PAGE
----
The Colorado Rockies have a bounty of young talent around the infield. This depth will be put to the test in 2019 as DJ LeMahieu, the team’s Opening Day second baseman since 2014, has left for the New York Yankees via free agency.
Heading into spring training, second base is the only really contested position for the Rockies at the moment. Appearing to have the inside track for the most playing time at the keystone in 2019 are left-handed batter Ryan McMahon and switch-hitter Garrett Hampson, both 24 years old and both having accrued most of their 2018 plate appearances in the minor leagues. While McMahon has graduated from prospect status, Hampson remains, coming in as Purple Row’s No. 4 PuRP
McMahon found himself on the Opening Day roster in 2018 after spending much of the spring being utilized at first base. But he also found himself riding the bench for much of the time he was in the big leagues in 2018. He put up solid numbers in Triple-A Albuquerque when optioned, but the ultimate result in the majors was a .232/.307/.376 batting line (and odd reverse splits that saw him hit much better against left-handed pitching).
McMahon saw 71 1⁄3 innings of action at second base in 2018, but the corner infield spots remain his areas of expertise. McMahon has shown to be a capable defender at all spots— he even put up a +2 Defensive Runs Saved in that small second base sampling.
Hampson’s minor league offensive numbers have not been quite as shiny as McMahon’s, but his small sample of MLB experience has looked more appealing. In only 48 plate appearances in 2018, Hampson produced a line of .275/.396/.400, with an excellent 14.6% walk rate. Hampson also brings an elite element of speed, with 38 stolen bases across three levels in 2018. For the Class-A Advanced Lancaster JetHawks in 2017, Hampson swiped a whopping 51 bags. Hampson has spent much of his time at shortstop in the minor leagues but became very acclimated to second base in Triple-A in 2018. Furthermore, Hampson saw time in center field in both the majors and minors in 2018 and could find some playing time there in 2019 as well.
Hampson’s pedigree suggests that he can certainly play defense, which was on full display in his major league debut against the Arizona Diamondbacks. Hampson put together two sparkling defensive plays at second, as well as a ringing double for his first major league hit.
There is the potential for one of McMahon or Hampson to win the second base job outright this spring, or they could head north as part of a platoon. Manager Bud Black will certainly be keeping his eye on both as there is a lot to prove and also a lot of potential. According to Rockies Roster, McMahon and Hampson both have two minor league options remaining.
Both certainly appear capable of mirroring LeMahieu’s offensive production (though the 2016 batting title season may be a tall order) and both seem to have a handle on defense at second base. But LeMahieu has three Gold Glove Awards, three Wilson Defensive Player of the Year Awards and a Fielding Bible Award on his mantle. The expectations for second base defense are high in Colorado and fans may have to accept that it will be difficult for anyone to replicate what LeMahieu brought to the table.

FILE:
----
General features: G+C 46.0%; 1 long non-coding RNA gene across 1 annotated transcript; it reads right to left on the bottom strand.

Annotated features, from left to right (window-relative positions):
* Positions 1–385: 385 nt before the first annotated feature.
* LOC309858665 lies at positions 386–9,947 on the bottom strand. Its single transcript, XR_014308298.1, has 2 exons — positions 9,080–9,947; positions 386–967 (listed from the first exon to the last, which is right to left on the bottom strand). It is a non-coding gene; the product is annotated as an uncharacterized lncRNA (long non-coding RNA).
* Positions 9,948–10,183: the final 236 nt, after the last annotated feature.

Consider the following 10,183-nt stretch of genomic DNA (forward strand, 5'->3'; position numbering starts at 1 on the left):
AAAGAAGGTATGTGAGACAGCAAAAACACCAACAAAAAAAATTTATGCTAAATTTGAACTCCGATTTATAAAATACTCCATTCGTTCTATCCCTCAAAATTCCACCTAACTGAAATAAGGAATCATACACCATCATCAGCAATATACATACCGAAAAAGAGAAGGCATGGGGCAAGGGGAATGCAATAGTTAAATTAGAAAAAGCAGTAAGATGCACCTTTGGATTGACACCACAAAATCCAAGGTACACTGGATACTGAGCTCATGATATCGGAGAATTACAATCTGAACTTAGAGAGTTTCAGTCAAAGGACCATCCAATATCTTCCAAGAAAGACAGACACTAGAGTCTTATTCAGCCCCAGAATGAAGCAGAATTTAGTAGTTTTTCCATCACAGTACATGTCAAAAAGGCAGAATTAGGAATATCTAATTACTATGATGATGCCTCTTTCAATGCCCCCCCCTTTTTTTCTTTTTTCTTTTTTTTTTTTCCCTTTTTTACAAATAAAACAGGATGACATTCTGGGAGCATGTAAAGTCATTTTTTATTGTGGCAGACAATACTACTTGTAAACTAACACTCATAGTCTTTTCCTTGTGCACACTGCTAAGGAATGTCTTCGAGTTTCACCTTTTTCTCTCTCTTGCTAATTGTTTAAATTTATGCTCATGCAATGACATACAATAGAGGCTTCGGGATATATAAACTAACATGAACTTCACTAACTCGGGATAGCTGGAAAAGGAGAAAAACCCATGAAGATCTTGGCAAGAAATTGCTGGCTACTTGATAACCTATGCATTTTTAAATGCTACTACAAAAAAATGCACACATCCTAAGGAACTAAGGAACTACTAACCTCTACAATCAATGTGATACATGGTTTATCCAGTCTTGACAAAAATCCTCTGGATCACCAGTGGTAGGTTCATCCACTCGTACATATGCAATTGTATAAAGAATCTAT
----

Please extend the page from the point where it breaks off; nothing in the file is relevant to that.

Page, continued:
Despite a -1.3 bWAR campaign in 2018, Black and general manager Jeff Bridich still mention Valaika when discussing second base. It appears Valaika will receive ample opportunities at the keystone in spring training and a good performance could well net him a spot on the Opening Day roster.
Daniel Murphy signed his two-year, $24 million contract with a mutual option to primarily be a first baseman with the Rockies. He has plenty of experience at second base but has produced an awful -83 Defensive Runs Saved in his career there. Still, it would not be surprising for Murphy to spend at least some time at second in 2019 if the need arises.
Mark Reynolds’s spot on the Opening Day roster is not guaranteed and the Rockies have only known Reynolds as a first baseman from his time in Colorado (aside from a third of an inning in left field in 2017). Nonetheless, he does have experience at second and third base. For the Washington Nationals in 2018, Reynolds saw 63 2⁄3 innings of work at third, with two innings at second. It sounds like quite a stretch of the imagination, but this looks at least serviceable:
On the farm
The Rockies’ farm system is very deep in middle infield depth.
Brendan Rodgers, the consensus top prospect in the Rockies’ organization, comes into Spring Training as a non-roster invitee and is sure to get multiple looks at second base, though he is also a shortstop by trade. Upon being promoted to Triple-A in 2018, Rodgers struggled in 72 plate appearances, hitting .232/.264/.290. It stands to reason that the Rockies would like to allow Rodgers more time to develop in the minor leagues. Rodgers probably won’t make the team out of spring training in 2019, though if his numbers are otherworldly, there might be some reconsidering to do. Rodgers would be a more likely call-up after the All-Star break, assuming he performs well enough in Triple-A.
Josh Fuentes (No. 16 PuRP), 2018’s Pacific Coast League MVP, only saw brief time at second base in Triple-A last season. It’s been mostly third and first base for Fuentes, but he’s on the 40-man roster and could certainly be a consideration at second base, even if it’s to get his bat some MLB experience. And hey, he says he’s a better defender than his cousin. For now, Fuentes appears likely to start 2019 in Triple-A, where Rodgers will likely see the majority of the time at second.
Ryan Vilade (No. 9 PuRP), Terrin Vavra (No. 13 PuRP) and Bret Boswell (No. 28 PuRP) are not strict second basemen, but could all factor into the equation in the future. It is expected that they will ready major league ready in late-2020 to 2021.